Today is a shorter post as I have to leave this afternoon.
Testing the cross validated results
Last time I noted that the initial scores I was seeing didn’t appear high. Today I’m going to look deeper into how to interpret the results. I think last time I was just looking at night data but today I’m going to use the school data (which gets an even lower score on the testing set, below 30%)
Plotting the residuals
The first area I should look is the residual plot to see if there are any unwanted trends
I see a couple of things here:
- There’s more variance for the higher temperature values
- The testing residuals are mostly negative
The latter issue could just be poor luck (more data would help create a stronger prediction on future test points). The former could be a real problem.
My analysis of the residual distribution (i.e. how I’m going to tell which points are too far from the trend) relies on the assumption that the variance is independent of the explanatory variable. I wouldn’t want to end up solely flagging summer data points as abnormal just because there is more variance on hotter days.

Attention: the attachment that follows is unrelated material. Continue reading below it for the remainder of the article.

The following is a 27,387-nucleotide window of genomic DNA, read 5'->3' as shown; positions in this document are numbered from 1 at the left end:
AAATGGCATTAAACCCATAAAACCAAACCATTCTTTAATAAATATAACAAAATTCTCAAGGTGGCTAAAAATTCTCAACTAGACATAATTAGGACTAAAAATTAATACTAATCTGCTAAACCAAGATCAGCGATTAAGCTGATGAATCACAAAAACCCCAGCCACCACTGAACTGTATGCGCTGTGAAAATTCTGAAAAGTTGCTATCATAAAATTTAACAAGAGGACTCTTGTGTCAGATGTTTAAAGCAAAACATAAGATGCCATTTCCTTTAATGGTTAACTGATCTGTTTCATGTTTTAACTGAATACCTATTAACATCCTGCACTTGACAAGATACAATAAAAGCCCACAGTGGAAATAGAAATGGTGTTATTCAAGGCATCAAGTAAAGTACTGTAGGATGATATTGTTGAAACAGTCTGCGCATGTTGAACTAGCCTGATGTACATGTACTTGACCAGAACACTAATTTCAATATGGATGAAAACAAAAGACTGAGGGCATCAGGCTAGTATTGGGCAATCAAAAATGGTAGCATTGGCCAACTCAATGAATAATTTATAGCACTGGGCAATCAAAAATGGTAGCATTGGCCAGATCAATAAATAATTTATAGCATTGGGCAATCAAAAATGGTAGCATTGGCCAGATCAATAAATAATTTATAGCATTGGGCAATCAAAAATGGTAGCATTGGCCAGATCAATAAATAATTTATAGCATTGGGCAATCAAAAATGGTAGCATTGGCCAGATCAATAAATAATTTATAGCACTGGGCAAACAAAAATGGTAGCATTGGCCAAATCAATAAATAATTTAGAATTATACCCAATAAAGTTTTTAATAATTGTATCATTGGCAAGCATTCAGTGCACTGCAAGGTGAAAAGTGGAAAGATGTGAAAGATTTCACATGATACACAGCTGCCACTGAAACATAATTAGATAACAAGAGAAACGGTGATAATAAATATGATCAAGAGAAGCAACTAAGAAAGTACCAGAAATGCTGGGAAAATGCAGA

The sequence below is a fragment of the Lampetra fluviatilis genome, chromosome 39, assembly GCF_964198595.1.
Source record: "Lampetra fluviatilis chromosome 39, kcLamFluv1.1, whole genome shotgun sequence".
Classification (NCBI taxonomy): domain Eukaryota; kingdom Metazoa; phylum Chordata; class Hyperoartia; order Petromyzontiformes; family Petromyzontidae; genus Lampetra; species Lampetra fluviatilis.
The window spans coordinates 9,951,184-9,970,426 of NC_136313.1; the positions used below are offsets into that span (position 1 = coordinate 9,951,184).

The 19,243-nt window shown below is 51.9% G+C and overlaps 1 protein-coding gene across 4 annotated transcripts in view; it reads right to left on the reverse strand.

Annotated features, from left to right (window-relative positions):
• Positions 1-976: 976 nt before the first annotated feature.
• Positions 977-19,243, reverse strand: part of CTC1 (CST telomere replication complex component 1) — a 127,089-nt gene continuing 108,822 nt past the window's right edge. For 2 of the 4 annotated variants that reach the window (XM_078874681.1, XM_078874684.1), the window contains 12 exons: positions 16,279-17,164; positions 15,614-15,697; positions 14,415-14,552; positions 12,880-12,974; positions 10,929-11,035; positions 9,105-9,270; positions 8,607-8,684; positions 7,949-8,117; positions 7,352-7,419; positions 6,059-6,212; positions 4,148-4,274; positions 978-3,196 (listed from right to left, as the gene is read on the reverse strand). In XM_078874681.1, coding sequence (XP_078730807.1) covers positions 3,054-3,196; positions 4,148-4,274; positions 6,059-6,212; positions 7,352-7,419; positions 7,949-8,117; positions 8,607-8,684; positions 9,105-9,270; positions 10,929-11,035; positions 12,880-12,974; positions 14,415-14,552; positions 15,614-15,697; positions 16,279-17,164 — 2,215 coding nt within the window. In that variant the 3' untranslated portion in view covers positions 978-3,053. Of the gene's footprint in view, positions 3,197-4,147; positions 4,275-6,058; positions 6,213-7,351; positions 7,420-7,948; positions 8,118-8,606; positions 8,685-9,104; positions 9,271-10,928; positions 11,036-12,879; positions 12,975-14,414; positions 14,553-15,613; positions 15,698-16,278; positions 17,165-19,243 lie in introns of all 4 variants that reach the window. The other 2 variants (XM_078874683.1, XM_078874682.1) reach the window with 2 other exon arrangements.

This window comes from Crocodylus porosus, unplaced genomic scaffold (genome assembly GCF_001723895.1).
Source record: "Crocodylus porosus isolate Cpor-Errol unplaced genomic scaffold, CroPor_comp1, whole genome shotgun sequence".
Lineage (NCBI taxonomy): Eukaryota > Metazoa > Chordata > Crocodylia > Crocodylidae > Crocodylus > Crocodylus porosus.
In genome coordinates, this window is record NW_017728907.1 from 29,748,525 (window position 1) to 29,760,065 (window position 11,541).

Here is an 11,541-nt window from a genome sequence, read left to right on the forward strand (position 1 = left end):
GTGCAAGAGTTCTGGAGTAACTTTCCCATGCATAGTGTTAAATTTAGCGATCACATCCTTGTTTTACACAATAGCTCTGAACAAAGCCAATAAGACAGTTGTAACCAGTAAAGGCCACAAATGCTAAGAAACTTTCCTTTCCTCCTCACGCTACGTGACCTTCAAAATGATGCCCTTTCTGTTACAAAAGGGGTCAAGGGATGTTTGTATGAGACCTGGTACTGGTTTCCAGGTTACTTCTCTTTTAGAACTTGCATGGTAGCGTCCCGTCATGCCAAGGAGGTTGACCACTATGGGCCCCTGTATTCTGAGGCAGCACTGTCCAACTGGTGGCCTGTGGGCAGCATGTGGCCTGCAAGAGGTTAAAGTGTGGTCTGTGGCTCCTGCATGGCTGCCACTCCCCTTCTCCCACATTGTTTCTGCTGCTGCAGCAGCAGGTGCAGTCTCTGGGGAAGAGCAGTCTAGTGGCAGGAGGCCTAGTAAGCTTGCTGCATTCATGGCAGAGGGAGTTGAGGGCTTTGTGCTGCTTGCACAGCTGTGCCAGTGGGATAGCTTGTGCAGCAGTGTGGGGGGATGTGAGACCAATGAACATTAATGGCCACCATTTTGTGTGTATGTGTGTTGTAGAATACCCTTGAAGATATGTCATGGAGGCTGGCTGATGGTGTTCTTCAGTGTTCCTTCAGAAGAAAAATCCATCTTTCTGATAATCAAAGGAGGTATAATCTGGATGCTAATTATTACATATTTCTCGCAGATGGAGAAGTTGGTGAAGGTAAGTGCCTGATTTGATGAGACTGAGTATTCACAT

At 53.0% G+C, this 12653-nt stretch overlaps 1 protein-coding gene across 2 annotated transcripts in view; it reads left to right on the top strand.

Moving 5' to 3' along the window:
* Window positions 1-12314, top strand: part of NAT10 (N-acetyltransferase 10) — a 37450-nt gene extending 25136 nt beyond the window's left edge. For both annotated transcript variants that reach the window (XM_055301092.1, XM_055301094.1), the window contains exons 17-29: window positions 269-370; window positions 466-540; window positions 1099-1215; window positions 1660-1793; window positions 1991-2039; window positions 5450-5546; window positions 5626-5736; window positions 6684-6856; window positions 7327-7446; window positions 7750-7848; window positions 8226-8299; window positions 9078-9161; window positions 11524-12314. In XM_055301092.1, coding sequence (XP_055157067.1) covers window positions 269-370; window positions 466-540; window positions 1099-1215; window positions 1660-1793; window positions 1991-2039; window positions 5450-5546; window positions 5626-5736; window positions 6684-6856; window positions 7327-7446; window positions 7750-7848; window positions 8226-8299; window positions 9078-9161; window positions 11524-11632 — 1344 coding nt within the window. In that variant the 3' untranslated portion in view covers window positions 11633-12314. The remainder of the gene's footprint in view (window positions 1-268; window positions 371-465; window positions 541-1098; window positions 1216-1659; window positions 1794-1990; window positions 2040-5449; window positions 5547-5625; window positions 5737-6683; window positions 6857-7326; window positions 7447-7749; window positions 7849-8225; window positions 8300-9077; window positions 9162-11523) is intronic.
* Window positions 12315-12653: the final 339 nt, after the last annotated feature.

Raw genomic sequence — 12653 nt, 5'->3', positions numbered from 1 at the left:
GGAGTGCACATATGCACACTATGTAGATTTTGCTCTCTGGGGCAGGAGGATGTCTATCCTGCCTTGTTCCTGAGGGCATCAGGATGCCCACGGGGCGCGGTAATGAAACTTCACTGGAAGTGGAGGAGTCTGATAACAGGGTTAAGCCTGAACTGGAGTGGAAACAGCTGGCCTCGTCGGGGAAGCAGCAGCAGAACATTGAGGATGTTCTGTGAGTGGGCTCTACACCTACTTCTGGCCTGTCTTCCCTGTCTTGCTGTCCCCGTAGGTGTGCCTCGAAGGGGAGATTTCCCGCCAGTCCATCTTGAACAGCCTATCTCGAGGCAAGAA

This presentation looks at the effects of nonconstant variance, also called heteroscedasticity. Heteroscedasticity violates the assumptions of OLS, but the presentation notes that using a more robust estimator such as Huber regression makes this less of an issue.
Since my residuals “fan out” in a predictable fashion I could apply a transformation to the response variable to make the variance more constant. My concern is, what if the heteroscedasticity is not so predictable (e.g. what if it oscillates between low and high variance rather than a constant increase)?
I have to cut this post short as I’m leaving for a weekend trip. Next week I’ll be back to continue where I left off.